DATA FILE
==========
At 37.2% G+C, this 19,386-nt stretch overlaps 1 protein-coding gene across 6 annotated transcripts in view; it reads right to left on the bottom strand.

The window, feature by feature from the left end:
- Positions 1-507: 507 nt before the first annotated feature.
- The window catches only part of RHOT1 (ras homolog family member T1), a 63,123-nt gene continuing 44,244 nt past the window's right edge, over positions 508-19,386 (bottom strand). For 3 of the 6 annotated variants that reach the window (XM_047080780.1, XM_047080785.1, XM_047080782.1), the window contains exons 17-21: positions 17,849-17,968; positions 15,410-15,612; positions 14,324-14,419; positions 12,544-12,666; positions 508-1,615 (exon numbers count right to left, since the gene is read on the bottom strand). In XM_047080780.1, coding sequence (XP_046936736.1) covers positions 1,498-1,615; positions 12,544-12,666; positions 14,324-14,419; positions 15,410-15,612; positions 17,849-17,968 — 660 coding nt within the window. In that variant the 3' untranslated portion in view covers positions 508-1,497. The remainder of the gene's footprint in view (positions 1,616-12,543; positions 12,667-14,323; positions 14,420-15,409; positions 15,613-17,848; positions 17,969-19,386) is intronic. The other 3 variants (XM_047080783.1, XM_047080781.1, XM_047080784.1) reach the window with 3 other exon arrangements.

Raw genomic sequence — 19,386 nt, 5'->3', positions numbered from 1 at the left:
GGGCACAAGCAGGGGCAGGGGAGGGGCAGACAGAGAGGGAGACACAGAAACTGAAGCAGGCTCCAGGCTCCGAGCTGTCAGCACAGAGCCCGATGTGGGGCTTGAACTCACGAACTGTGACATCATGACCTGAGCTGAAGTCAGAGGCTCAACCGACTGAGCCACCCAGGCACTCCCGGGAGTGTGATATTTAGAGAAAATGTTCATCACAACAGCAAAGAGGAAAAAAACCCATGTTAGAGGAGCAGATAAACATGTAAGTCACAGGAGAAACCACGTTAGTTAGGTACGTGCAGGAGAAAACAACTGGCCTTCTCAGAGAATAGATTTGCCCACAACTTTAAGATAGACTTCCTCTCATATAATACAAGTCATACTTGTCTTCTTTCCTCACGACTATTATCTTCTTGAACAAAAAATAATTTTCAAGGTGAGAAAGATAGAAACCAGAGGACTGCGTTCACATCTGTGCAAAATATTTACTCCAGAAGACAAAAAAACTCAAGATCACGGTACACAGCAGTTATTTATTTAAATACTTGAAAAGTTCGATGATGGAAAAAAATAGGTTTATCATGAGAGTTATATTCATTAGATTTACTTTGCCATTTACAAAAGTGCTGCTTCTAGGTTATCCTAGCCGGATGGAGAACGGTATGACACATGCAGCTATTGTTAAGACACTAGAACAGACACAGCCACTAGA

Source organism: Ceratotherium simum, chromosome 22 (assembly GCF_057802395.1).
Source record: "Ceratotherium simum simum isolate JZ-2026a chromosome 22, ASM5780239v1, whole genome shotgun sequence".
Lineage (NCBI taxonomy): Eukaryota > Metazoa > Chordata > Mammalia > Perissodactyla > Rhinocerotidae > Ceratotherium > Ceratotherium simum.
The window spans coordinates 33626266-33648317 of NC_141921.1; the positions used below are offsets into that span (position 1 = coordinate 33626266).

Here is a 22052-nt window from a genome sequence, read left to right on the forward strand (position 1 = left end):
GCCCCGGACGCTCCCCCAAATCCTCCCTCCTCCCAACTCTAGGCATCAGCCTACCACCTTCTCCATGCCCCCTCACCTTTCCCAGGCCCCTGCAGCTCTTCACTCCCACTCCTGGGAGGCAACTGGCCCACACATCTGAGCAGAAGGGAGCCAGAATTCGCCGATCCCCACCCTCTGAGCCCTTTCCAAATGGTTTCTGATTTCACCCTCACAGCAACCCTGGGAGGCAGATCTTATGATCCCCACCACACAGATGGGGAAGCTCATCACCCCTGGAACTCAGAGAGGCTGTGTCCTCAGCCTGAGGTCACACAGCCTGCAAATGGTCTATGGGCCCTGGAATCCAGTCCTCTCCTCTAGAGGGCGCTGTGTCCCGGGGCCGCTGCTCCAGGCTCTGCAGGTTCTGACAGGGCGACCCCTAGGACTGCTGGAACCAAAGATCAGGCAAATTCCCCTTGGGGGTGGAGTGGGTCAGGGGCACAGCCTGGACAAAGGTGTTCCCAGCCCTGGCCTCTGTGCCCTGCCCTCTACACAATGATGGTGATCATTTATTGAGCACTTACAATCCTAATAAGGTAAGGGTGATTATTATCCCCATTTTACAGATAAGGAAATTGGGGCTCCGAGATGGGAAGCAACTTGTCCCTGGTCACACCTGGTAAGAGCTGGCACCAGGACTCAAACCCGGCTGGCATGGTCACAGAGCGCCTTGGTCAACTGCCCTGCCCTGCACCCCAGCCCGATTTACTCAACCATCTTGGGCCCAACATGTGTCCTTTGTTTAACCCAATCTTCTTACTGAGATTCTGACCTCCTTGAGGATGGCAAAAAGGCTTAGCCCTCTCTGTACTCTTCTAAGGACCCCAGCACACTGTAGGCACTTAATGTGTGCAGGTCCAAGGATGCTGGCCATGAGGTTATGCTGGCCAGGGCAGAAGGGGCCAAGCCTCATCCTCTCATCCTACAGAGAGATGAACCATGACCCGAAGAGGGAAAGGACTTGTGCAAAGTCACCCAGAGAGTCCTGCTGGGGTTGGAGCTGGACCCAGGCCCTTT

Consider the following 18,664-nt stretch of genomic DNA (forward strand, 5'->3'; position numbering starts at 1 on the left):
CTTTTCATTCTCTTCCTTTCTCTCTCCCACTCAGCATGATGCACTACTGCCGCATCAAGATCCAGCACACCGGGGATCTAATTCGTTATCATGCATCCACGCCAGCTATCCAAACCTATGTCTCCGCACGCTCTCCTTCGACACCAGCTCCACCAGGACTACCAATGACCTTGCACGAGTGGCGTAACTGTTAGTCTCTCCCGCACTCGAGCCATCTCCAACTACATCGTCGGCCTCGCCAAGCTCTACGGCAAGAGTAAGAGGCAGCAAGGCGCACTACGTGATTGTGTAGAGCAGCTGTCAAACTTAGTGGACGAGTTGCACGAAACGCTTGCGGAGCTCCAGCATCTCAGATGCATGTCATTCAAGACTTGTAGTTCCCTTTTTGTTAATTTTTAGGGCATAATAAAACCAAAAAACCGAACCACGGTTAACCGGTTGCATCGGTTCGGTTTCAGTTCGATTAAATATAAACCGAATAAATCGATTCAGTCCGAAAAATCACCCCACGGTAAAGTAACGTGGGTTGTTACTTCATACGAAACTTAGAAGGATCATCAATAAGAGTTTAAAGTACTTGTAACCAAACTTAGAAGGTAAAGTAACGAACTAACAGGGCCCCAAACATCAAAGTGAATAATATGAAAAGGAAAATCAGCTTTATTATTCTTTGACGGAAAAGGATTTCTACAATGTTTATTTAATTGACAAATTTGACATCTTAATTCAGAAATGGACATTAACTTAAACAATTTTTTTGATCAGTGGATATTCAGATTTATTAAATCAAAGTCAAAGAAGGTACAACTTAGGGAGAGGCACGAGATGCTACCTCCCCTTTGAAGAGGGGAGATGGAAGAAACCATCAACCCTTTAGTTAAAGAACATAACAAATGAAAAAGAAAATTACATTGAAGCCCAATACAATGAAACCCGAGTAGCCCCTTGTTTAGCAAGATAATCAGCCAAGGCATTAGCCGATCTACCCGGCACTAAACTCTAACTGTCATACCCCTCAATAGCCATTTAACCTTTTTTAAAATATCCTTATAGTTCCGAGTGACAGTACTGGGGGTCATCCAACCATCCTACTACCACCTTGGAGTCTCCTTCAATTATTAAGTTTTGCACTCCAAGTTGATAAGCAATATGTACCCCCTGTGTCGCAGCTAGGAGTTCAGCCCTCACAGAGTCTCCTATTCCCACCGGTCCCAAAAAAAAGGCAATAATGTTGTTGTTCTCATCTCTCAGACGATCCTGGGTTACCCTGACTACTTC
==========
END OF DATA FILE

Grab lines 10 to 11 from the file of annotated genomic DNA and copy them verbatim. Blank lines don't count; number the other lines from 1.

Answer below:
The window spans coordinates 33626266-33648317 of NC_141921.1; the positions used below are offsets into that span (position 1 = coordinate 33626266).

Here is a 22052-nt window from a genome sequence, read left to right on the forward strand (position 1 = left end):